SMILESTUFF

Te Auaha, Tapere Iti, 65 Dixon St, Wellington

08/03/2022 - 12/03/2022

NZ Fringe Festival 2022

Production Details



After a year’s break from solo performance, Dan and the crew are back with a brand new devised show Smilestuff that will leave audiences smiling in a time where there seems to be more and more reasons not to.

Join solo-performer Daniel Nodder and his trusty musical side-kick Ben Kelly on their exploration of the multifaceted nature of human happiness. Jumping from the intricacies of chemical reactions in the brain to the euphoric feeling of dancing like nobody’s watching and everywhere in between, Smilestuff is an energetic, physical, nonverbal show that will leave audiences smiling by the end of the hour.

Leaping from one discovery to the next, Daniel uses dance and clowning to examine the nature of joy and the places it can come from.

“Where is my serotonin?”

We are all on the search for happiness.

What is it? Where is it? How can we find it?

Smilestuff will run for 5 nights at Te Auaha in the Tapere Iti stage, during 8-12th of March.

This is a non-verbal show that will incorporate sign language and is at an accessible venue.

TE AUAHA
8 – 12 March 2022
6.30pm
Tickets are $13-$18.
BOOK HERE


Smilestuff is brought to you by an incredible cast and crew:


Producer: Fay Van Der Meulen
Director: Austin Harrison
Performer: Daniel Nodder
Musician: Ben Kelly


LX: Campbell Wright
Marketing: Amy McLean


Theatre , Music , Clown ,


1 hr

Gifted performers in search of coherence and structure

Review by John Smythe 10th Mar 2022

The day that I happen to read of a book called How to Be Sad: Everything I’ve Learned About Getting Happier, by Being Sad, Better (Helen Russell, HarperOne, 2021) is also the day I see Smilestuff in the Fringe.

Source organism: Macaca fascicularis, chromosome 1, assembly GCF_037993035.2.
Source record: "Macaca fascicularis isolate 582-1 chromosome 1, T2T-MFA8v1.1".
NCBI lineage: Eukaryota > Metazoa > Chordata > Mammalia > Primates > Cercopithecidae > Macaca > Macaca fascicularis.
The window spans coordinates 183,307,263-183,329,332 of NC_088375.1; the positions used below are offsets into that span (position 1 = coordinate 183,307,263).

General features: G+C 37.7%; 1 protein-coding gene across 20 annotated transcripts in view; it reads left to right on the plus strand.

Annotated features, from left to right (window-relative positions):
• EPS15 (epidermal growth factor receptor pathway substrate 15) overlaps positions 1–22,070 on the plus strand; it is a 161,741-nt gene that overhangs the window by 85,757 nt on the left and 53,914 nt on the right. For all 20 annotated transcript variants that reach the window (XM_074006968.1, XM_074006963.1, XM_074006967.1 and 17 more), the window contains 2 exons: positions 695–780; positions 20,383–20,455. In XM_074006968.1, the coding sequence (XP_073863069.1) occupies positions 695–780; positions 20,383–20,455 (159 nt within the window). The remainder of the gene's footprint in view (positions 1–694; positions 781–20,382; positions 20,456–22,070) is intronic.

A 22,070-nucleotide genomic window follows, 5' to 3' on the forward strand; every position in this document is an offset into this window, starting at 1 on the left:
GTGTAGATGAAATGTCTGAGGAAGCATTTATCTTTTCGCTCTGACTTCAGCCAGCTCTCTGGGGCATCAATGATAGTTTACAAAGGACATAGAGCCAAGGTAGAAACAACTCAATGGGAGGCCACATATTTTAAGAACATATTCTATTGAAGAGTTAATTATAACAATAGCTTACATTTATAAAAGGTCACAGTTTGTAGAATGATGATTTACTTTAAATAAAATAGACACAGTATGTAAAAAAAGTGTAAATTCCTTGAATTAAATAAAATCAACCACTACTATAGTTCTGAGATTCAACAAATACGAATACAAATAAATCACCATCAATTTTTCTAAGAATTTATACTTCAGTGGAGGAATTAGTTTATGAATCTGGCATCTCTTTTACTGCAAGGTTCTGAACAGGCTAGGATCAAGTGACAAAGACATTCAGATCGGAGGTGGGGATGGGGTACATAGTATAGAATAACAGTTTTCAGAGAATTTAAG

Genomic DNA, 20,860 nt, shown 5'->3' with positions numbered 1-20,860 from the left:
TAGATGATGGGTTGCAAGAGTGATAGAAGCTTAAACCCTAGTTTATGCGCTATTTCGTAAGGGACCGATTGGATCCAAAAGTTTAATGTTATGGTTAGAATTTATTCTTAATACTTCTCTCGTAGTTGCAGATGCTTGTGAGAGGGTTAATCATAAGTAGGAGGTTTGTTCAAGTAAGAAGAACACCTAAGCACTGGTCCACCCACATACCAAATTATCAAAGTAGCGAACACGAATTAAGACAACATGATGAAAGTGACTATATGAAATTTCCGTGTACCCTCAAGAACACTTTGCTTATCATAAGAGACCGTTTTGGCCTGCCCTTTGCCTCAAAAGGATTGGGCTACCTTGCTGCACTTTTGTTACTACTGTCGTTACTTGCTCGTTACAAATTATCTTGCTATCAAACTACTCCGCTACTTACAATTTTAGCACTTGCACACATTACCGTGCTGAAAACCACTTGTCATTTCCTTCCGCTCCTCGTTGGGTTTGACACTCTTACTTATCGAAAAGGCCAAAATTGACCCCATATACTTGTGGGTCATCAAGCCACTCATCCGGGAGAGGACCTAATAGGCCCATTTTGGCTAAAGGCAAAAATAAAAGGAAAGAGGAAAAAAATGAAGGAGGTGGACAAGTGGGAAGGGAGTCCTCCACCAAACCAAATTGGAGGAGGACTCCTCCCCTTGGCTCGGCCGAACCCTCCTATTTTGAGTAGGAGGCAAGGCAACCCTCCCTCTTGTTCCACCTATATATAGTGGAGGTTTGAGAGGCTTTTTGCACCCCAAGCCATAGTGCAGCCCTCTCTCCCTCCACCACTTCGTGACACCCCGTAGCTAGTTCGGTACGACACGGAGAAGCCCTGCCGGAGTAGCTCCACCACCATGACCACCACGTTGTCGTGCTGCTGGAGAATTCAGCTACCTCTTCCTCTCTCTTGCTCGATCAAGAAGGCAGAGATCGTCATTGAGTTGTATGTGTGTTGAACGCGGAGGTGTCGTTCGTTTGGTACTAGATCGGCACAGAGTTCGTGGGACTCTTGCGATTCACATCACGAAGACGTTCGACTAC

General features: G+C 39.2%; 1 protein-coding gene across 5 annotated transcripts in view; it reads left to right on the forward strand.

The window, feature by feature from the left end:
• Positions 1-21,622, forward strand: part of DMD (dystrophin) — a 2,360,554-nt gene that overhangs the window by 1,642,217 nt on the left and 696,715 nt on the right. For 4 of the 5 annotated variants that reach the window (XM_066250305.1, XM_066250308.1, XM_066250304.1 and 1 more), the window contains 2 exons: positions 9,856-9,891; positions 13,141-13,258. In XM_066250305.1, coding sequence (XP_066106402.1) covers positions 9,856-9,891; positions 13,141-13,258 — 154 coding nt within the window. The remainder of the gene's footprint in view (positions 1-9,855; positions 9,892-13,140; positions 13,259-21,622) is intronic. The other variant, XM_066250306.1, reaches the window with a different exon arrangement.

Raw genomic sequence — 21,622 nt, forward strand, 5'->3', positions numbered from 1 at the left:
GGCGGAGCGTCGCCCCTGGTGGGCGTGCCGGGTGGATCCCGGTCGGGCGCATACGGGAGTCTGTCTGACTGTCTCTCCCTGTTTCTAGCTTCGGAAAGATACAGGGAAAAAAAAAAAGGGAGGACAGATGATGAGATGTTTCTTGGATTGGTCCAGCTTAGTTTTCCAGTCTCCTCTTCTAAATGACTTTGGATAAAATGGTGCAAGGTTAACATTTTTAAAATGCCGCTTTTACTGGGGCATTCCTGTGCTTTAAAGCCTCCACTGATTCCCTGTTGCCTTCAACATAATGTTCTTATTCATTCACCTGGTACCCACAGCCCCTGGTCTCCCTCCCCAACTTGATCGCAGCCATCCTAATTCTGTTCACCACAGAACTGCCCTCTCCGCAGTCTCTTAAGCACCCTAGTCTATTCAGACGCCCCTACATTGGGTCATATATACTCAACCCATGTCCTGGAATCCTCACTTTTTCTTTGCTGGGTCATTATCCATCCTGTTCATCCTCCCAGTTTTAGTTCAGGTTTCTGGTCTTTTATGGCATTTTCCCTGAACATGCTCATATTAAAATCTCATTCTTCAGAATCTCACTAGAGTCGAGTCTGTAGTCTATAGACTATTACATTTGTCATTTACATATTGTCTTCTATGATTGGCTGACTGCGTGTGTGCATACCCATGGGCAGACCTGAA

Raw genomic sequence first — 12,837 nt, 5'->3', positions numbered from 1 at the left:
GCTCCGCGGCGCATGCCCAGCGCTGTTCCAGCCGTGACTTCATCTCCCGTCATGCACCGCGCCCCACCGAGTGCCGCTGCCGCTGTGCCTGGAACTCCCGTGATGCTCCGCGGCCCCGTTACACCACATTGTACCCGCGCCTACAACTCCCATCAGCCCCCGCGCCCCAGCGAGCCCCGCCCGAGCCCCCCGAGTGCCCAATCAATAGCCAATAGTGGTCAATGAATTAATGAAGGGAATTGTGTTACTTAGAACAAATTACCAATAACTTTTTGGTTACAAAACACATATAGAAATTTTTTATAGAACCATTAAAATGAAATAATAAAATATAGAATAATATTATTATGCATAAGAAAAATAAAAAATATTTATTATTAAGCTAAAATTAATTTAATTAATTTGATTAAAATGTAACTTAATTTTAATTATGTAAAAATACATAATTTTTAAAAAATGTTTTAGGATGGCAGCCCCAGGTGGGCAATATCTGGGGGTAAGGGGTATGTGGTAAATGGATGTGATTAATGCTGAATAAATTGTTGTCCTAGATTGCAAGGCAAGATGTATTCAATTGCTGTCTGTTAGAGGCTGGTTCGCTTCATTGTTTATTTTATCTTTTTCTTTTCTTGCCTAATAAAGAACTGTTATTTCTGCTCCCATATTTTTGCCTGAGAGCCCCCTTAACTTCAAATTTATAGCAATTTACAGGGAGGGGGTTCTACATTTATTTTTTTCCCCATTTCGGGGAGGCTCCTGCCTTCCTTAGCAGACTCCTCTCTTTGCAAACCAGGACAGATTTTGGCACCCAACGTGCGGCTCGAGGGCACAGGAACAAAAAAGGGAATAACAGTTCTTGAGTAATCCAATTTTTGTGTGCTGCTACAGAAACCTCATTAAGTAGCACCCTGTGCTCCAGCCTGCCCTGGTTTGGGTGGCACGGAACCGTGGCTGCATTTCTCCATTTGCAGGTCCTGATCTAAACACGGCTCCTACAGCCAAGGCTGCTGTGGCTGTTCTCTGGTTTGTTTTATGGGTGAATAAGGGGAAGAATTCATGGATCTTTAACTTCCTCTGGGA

How to be Sad is described online as “part memoir, part manifesto for change in how we express our emotions, good and bad.” When I get home I retrieve the Dominion Post ‘Life’ supplement (9 March 2022) from the recycle bin. In her Well Read feature (p10) Emma Clifton writes “this book is  a fascinating look at how many of us fear sadness, and therefore lose the benefits of it, and treat it like something to be avoided.”

Smilestuff is billed as “a brand new devised show … that will leave audiences smiling in a time where there seems to be more and more reasons not to.” The promo invites us to, “Join solo-performer Daniel Nodder and his trusty musical side-kick Ben Kelly on their exploration of the multifaceted nature of human happiness. Jumping from the intricacies of chemical reactions in the brain to the euphoric feeling of dancing like nobody’s watching and everywhere in between.”

Te Auaha’s Tapere Iti stage is strewn with yellow balloons and something lurks under a black cloth. When Ben Kelly arrives, he also covers himself with the cloth. Daniel Nodder’s surprising entrance instantly puts a smile on our faces, as does his gradual discovery of what his limbs can do. Perhaps they have Alan Curnow’s poem in mind as Nodder explores “the trick of standing upright here” and how to best use his feet for walking.